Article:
Thailand's police chief has defended the war on drugs waged by his officers at the start of the year.
Announcing the results of an internal investigation, the police boss reduced by half the number of people thought to have died as a result of the first three months of the campaign.
The Thai police chief has rejected criticism from rights groups
He says only 1,329 Thais died over drugs, arguing that the other 1,300 killings had nothing to do with the illegal trade.
Presenting a confusing array of figures to the gathered media, General Sant Sarutanond insisted his police had done the right thing in the so-called "war on drugs".
He accepted that the total number of people who died when the campaign first began was higher than average, but said that at that time, orders were given and there was a mandate from the Thai people for an all-out war, which the police were supposed to win.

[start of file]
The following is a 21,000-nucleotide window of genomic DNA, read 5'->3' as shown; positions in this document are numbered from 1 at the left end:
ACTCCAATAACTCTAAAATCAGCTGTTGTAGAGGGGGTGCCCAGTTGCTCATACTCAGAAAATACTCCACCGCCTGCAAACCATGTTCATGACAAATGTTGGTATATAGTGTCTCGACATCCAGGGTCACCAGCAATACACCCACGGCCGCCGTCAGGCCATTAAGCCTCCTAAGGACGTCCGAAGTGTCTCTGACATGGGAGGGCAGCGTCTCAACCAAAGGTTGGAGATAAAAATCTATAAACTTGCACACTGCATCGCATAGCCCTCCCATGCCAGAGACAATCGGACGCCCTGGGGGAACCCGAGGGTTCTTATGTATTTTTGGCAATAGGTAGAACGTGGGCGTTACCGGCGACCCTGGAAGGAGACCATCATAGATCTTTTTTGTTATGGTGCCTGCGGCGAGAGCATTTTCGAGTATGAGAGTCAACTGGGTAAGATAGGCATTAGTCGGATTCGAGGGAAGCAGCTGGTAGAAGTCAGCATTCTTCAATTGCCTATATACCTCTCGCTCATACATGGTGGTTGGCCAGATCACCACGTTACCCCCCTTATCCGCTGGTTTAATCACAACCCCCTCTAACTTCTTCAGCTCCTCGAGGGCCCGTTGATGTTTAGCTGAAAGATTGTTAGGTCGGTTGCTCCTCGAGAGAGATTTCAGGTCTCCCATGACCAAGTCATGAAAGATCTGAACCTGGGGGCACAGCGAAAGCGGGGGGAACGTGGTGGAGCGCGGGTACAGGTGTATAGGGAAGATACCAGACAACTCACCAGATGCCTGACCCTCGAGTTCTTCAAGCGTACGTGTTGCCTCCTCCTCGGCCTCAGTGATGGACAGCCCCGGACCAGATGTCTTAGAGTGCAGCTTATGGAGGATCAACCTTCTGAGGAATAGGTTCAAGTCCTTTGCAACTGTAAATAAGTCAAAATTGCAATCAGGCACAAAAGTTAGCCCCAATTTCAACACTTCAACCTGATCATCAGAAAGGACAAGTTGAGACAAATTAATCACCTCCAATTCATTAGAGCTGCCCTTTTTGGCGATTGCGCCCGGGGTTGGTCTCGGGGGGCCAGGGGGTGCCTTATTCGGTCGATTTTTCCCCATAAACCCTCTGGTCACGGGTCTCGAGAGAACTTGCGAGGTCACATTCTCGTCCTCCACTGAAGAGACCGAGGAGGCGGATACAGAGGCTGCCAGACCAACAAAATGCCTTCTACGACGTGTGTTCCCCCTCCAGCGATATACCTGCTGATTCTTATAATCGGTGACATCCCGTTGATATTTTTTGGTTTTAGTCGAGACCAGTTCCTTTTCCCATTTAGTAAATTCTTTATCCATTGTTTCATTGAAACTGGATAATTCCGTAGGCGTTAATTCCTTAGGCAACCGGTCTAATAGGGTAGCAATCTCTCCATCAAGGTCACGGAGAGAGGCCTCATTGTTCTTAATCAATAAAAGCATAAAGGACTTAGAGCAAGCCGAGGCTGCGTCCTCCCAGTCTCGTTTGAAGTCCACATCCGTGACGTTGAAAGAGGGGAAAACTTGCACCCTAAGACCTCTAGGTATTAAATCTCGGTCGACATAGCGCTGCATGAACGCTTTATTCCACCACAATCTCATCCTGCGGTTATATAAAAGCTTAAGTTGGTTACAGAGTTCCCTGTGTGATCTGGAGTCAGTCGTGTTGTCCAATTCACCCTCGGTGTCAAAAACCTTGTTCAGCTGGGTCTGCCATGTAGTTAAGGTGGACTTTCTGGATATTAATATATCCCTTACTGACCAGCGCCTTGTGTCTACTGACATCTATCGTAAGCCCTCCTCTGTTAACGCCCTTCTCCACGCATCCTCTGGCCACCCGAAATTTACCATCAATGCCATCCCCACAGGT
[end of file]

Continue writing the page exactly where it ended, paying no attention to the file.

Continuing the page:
He added that the same outcome would not have been possible without anyone dying.
Thailand's top policemen rejected criticism from international and local rights groups, saying that was their job.
He said at a government to government level, the Thai approach was well understood.
Even before the police investigation had been completed, Thailand's National Human Rights Commission expressed its concern that the police should not be responsible for investigating their own behaviour.
The inquiry, which took less than two weeks, followed comments by Thailand's revered king, suggesting that the government should clarify the high number of deaths.
Police General Sant said that based on the inquiry, 72 people died as a result of extra-judicial killings.
But he added that did not necessarily mean they were killed by the police.
The government has long held that the apparently high number of murders resulted from "silencings" - that is, killings ordered by drug bosses to keep themselves beyond the reach of the law.
Critics of the campaign say no drug leaders were caught or killed in the operation, although drugs are less visible in neighbourhoods notorious for their part in the methamphetamines trade.